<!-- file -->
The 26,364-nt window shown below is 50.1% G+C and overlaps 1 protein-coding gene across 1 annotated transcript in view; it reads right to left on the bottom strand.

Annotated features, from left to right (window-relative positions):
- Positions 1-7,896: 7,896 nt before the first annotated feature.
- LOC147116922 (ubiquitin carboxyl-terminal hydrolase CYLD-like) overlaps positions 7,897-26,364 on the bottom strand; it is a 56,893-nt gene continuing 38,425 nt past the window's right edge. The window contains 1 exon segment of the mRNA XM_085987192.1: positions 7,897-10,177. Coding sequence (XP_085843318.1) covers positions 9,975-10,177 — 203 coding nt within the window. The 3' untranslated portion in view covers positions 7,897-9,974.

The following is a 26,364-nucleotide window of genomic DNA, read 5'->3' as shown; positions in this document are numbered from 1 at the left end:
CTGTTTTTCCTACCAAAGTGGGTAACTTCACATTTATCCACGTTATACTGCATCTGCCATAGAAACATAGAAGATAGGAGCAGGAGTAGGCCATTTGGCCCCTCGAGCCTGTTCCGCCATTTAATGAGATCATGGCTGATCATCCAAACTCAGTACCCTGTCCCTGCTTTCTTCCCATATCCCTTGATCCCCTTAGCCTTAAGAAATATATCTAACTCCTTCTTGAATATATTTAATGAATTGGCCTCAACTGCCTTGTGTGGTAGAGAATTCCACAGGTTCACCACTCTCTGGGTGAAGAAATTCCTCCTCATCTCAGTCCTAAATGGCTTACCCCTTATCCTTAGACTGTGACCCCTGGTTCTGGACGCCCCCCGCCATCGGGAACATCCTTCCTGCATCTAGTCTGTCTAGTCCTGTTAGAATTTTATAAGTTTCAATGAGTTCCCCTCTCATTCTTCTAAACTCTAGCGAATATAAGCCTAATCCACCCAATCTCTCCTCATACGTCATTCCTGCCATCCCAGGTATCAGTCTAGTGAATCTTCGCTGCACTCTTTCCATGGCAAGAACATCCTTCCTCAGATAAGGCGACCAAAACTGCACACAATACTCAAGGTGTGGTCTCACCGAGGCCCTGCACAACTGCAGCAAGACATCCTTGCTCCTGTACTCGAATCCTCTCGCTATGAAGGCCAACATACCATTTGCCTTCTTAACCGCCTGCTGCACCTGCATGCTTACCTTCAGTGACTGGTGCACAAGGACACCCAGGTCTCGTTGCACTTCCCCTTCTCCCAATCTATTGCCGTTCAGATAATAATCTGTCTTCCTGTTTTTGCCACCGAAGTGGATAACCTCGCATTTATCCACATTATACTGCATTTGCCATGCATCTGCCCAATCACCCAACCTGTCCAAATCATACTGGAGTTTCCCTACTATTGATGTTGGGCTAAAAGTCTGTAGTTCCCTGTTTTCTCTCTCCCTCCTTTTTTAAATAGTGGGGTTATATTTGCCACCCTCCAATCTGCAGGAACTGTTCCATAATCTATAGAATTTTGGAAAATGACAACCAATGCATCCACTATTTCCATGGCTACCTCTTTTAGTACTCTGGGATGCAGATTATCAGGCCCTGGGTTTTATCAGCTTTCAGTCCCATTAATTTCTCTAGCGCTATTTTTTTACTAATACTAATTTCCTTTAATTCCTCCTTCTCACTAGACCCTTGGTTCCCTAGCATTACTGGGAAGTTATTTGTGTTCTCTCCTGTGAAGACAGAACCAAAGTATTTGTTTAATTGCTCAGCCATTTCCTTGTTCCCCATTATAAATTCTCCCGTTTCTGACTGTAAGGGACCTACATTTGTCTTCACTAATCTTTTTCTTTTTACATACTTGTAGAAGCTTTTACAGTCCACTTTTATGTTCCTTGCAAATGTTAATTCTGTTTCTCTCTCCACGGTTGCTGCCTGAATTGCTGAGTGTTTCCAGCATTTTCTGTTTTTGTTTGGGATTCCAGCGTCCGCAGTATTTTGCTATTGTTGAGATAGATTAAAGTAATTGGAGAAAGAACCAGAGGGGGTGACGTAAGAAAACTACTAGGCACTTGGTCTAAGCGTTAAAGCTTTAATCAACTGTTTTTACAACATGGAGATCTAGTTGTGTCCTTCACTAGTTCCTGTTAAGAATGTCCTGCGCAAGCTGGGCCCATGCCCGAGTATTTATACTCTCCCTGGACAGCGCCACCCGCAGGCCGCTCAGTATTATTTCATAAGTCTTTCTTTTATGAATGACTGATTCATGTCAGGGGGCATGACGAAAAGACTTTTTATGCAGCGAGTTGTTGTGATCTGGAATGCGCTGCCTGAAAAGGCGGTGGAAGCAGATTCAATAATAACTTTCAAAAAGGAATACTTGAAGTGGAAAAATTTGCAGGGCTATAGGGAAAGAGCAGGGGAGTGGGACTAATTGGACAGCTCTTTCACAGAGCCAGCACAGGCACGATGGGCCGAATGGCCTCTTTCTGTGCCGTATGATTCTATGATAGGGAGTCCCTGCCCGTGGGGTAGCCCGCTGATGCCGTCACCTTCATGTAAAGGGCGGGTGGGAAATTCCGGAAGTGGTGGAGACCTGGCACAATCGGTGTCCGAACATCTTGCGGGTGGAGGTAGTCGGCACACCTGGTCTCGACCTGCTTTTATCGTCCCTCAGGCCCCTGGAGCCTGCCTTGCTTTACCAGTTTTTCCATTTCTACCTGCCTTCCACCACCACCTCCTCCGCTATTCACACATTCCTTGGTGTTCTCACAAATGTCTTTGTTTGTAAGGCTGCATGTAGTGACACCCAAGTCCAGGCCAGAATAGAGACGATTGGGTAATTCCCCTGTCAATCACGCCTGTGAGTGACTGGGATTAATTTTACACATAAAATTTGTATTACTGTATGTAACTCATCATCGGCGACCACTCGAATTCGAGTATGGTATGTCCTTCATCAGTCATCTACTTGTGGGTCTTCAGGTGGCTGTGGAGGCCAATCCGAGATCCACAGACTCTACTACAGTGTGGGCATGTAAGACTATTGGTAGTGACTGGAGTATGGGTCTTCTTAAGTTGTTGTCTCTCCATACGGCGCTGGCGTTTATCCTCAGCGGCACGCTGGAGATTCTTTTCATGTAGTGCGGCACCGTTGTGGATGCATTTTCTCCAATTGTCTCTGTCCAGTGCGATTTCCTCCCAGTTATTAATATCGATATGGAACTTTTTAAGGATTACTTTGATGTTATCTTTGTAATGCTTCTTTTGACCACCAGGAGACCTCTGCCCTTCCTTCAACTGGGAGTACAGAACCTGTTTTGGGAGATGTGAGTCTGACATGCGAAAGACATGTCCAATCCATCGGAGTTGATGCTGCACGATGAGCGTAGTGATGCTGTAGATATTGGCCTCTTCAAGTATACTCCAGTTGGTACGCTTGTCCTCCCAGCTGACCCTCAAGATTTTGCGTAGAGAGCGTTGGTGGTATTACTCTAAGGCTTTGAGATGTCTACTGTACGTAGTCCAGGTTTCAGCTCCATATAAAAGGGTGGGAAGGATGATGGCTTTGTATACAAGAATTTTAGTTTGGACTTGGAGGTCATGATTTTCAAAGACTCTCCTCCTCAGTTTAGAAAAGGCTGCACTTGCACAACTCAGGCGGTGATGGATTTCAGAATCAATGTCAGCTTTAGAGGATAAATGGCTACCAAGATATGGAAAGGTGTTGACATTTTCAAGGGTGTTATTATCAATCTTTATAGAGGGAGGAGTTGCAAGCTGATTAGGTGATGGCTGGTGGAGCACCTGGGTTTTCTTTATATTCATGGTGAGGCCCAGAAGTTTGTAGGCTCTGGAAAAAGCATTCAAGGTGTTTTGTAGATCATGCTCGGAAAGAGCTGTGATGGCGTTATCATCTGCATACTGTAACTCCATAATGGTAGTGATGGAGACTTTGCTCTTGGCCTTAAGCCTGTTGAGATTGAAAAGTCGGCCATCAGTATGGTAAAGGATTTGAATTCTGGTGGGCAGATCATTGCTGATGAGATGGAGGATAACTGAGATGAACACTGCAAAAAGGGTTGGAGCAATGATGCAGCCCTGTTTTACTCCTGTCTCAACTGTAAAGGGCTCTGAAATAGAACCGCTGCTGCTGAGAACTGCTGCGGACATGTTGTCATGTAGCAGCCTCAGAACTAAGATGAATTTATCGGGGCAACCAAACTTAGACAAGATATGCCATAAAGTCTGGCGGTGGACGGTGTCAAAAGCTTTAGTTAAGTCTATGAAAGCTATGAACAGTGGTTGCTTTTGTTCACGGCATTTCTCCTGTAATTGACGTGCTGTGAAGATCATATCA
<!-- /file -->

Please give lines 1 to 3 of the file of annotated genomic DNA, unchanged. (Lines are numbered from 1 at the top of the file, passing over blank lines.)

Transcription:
The 26,364-nt window shown below is 50.1% G+C and overlaps 1 protein-coding gene across 1 annotated transcript in view; it reads right to left on the bottom strand.

Annotated features, from left to right (window-relative positions):
- Positions 1-7,896: 7,896 nt before the first annotated feature.